We need a national conversation about family life and relationships which includes both men and women. The task is first to identify the social and economic forces that stop some mothers and fathers balancing work and family life and doing what they think is best for their children. And second to devise policy where these forces are amenable to change.

Family relationships are the bedrock of society. Children need good family relationships to develop feelings of safety and belonging, and to know they are worth being loved. Family relationships are also important for economic development. Inequality in the home limits women’s access to employment and opportunities and so has a negative impact not only on their own lives, but on the increase in productivity and tax revenue we need to build a better society.

Men want fulfilling home lives and women want fulfilling working lives, but policy still pushes mothers into the home and fathers into work. Our employment practices, public services and institutional arrangements treat men, women and children as if they exist in separate silos and not as part of a whole family.  Families thrive when there is a partnership and teamwork amongst adult relations. Policy needs to use the power of relationships to help strengthen the resilience of men, women and children to withstand adversity and to facilitate their readiness to take up opportunities. The best way of preventing social problems from developing is to support social, couple and family relationships.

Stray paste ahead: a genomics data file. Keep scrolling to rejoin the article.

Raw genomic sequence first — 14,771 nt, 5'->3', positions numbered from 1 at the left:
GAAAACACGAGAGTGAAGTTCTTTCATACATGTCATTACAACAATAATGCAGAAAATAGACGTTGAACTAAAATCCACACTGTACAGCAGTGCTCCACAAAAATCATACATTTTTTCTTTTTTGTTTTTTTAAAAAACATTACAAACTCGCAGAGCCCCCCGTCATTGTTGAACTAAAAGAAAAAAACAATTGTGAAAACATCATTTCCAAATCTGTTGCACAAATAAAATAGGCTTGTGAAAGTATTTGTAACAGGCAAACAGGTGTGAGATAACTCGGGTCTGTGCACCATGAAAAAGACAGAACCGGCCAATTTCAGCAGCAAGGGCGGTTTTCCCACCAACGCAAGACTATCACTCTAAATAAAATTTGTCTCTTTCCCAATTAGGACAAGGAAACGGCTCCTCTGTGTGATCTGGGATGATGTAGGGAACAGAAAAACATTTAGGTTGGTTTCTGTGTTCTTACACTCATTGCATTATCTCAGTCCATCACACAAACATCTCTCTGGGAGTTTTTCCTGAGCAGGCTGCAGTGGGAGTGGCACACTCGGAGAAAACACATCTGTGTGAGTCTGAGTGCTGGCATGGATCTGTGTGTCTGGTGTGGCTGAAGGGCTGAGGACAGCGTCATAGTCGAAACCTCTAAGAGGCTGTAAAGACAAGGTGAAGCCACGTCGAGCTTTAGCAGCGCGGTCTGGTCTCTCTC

Poor relationships in childhood leads to poorer employment outcomes, higher levels of unhealthy behaviours such as smoking, substance abuse, and over eating, and poorer mental health. Children who suffer poor parenting have a struggle in life. We know that poor attachment or traumas in childhood such as cruelty and domestic violence does long term damage to mental health. Children who have these bad experiences can grow up struggling to cope with life’s stresses and they can find it difficult to make good relationships. Over 30 per cent of young people under 25 suffer from one or more psychiatric illnesses: 1 million children and young people are mentally ill.